US (1) US20080100455A1 (en)
CN (1) CN101174313A (en)

Cited By (6)

* Cited by examiner, † Cited by third party
Publication number Priority date Publication date Assignee Title
US20090235106A1 (en) * 2008-03-13 2009-09-17 Easton John P Method, system and apparatus for determining the power supply requirements of a data processing system
US20100002282A1 (en) * 2008-07-03 2010-01-07 Ajjer Llc Metal coatings, conductive nanoparticles and applications of the same
US20100039690A1 (en) * 2008-05-19 2010-02-18 Ajjer Llc Composite electrode and electrolytes comprising nanoparticles and resulting devices
US20120180019A1 (en) * 2011-01-07 2012-07-12 Siemens Industry, Inc. System and method for storing, using and evaluating manufacturing data
US20140324482A1 (en) * 2013-03-15 2014-10-30 Davinci Solutions, Llc Vehicle Status Monitoring Apparatuses, Methods and Systems
EP3249584A1 (en) 2016-05-26 2017-11-29 Farsens, S.L. A radio frequency identification (rfid) tag and a method of monitoring quality of service (qos) of a rfid tag

Citations (4)

* Cited by examiner, † Cited by third party
Publication number Priority date Publication date Assignee Title
US20050134461A1 (en) * 2003-09-03 2005-06-23 Alexander Gelbman Electronically updateable label and display
US7002451B2 (en) * 2000-01-11 2006-02-21 Freeman Jeffrey R Package location system
US7233250B2 (en) * 2004-12-29 2007-06-19 Avery Dennison Corporation Radio frequency identification device with visual indicator
US7370806B2 (en) * 2006-09-19 2008-05-13 International Business Machines Corporation Label for an electronic product that provides failure information when the product fails

Patent Citations (4)

* Cited by examiner, † Cited by third party
Publication number Priority date Publication date Assignee Title
US7002451B2 (en) * 2000-01-11 2006-02-21 Freeman Jeffrey R Package location system
US20050134461A1 (en) * 2003-09-03 2005-06-23 Alexander Gelbman Electronically updateable label and display
US7233250B2 (en) * 2004-12-29 2007-06-19 Avery Dennison Corporation Radio frequency identification device with visual indicator
US7370806B2 (en) * 2006-09-19 2008-05-13 International Business Machines Corporation Label for an electronic product that provides failure information when the product fails

Cited By (10)

* Cited by examiner, † Cited by third party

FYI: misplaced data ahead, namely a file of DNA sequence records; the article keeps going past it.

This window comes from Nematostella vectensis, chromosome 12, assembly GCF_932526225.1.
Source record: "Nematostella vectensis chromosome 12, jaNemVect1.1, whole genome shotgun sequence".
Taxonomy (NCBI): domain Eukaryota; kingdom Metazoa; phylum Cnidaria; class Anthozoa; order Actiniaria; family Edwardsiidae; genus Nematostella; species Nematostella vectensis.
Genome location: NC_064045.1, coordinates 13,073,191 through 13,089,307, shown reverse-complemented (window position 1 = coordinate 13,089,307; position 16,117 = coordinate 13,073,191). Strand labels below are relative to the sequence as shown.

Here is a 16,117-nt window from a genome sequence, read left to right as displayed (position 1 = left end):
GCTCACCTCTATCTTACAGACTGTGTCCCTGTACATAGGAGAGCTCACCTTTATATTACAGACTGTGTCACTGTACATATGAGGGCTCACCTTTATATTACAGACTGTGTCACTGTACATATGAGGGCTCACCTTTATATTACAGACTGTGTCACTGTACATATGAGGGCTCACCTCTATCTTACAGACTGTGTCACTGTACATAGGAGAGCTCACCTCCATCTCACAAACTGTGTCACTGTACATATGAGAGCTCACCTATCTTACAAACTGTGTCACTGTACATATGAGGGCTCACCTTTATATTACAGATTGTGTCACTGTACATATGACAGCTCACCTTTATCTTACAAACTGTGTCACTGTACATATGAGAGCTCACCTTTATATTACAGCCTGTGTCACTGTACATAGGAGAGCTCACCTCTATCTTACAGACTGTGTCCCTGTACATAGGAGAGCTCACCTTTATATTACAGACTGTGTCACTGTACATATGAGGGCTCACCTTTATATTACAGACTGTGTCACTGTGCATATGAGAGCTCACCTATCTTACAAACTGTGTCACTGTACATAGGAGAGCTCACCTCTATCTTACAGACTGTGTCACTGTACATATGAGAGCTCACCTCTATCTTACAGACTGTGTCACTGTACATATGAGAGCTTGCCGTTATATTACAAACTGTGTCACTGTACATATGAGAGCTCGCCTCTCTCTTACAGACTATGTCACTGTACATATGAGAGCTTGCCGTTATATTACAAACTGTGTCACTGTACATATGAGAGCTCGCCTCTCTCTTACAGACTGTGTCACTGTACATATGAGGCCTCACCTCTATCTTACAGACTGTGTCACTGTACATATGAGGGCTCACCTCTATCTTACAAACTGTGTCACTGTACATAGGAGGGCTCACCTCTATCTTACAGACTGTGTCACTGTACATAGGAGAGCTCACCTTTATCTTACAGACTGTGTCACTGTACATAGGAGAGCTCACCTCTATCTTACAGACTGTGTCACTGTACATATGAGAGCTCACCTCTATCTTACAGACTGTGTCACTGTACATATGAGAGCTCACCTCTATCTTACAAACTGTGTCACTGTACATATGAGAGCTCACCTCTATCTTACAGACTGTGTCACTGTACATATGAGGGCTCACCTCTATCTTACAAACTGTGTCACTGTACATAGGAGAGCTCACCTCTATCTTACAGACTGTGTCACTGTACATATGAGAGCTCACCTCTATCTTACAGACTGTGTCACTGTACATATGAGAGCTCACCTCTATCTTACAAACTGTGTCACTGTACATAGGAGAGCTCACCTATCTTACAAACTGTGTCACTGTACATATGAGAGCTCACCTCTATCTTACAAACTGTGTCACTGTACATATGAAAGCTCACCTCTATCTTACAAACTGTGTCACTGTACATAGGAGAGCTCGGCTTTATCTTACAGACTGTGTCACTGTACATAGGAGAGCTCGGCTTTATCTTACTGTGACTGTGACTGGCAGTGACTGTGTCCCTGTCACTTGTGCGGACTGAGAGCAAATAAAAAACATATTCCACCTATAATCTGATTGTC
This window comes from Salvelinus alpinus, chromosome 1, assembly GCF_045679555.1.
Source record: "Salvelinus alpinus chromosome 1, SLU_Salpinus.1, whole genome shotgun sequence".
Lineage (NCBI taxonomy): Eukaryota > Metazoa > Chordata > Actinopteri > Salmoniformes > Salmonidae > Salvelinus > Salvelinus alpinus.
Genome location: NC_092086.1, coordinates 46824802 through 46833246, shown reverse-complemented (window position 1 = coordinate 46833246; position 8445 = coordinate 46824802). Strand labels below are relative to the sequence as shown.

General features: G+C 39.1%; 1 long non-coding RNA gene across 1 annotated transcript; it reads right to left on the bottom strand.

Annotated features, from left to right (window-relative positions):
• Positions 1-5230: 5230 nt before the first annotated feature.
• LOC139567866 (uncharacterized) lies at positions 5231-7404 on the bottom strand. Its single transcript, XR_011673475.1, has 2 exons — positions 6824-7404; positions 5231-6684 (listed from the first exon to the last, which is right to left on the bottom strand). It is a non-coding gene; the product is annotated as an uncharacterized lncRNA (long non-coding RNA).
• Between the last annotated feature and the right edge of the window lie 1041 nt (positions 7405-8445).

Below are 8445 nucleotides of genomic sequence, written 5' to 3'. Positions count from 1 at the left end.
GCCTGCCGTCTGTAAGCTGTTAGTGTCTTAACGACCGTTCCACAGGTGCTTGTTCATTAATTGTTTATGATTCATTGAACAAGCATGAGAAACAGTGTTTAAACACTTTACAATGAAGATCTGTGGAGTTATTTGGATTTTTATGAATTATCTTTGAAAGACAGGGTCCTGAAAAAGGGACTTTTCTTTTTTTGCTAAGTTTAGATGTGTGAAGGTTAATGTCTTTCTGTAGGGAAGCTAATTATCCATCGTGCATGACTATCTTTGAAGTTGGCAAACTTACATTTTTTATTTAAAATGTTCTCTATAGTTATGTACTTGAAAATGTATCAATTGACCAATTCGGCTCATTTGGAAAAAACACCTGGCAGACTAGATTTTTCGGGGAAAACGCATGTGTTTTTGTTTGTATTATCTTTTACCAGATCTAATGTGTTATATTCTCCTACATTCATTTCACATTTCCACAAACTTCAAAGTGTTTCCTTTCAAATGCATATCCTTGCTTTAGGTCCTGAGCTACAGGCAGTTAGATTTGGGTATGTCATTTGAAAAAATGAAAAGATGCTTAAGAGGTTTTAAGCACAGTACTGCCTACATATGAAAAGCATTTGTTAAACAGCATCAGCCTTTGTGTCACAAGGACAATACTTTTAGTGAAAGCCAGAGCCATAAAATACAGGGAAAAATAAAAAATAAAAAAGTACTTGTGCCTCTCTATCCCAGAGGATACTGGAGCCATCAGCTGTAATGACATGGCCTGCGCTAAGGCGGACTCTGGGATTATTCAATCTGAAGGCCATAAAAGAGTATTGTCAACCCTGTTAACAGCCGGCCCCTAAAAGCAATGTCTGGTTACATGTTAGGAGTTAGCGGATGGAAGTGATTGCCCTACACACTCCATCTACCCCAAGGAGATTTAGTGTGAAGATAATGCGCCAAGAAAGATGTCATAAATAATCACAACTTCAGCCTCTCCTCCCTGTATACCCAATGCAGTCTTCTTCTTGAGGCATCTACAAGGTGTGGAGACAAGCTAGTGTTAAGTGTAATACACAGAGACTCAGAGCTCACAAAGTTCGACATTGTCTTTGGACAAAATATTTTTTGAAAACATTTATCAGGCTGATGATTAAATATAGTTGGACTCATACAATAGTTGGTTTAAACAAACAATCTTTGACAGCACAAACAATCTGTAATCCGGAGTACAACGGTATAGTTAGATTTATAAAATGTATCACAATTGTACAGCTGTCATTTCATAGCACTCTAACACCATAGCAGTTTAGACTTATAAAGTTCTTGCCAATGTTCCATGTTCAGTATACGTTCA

Publication number Priority date Publication date Assignee Title
US20090235106A1 (en) * 2008-03-13 2009-09-17 Easton John P Method, system and apparatus for determining the power supply requirements of a data processing system
US20100039690A1 (en) * 2008-05-19 2010-02-18 Ajjer Llc Composite electrode and electrolytes comprising nanoparticles and resulting devices
US8593714B2 (en) 2008-05-19 2013-11-26 Ajjer, Llc Composite electrode and electrolytes comprising nanoparticles and resulting devices
US20100002282A1 (en) * 2008-07-03 2010-01-07 Ajjer Llc Metal coatings, conductive nanoparticles and applications of the same
US8130438B2 (en) 2008-07-03 2012-03-06 Ajjer Llc Metal coatings, conductive nanoparticles and applications of the same
US20120180019A1 (en) * 2011-01-07 2012-07-12 Siemens Industry, Inc. System and method for storing, using and evaluating manufacturing data
US8655470B2 (en) * 2011-01-07 2014-02-18 Siemens Industry, Inc. System and method for storing, using and evaluating manufacturing data
US20140324482A1 (en) * 2013-03-15 2014-10-30 Davinci Solutions, Llc Vehicle Status Monitoring Apparatuses, Methods and Systems
EP3249584A1 (en) 2016-05-26 2017-11-29 Farsens, S.L. A radio frequency identification (rfid) tag and a method of monitoring quality of service (qos) of a rfid tag
WO2017203340A1 (en) 2016-05-26 2017-11-30 Farsens, S.L. A radio frequency identification (rfid) tag and a method of monitoring quality of service (qos) of a rfid tag

Also Published As

Publication number Publication date Type
CN101174313A (en) 2008-05-07 application

Similar Documents

Publication Publication Date Title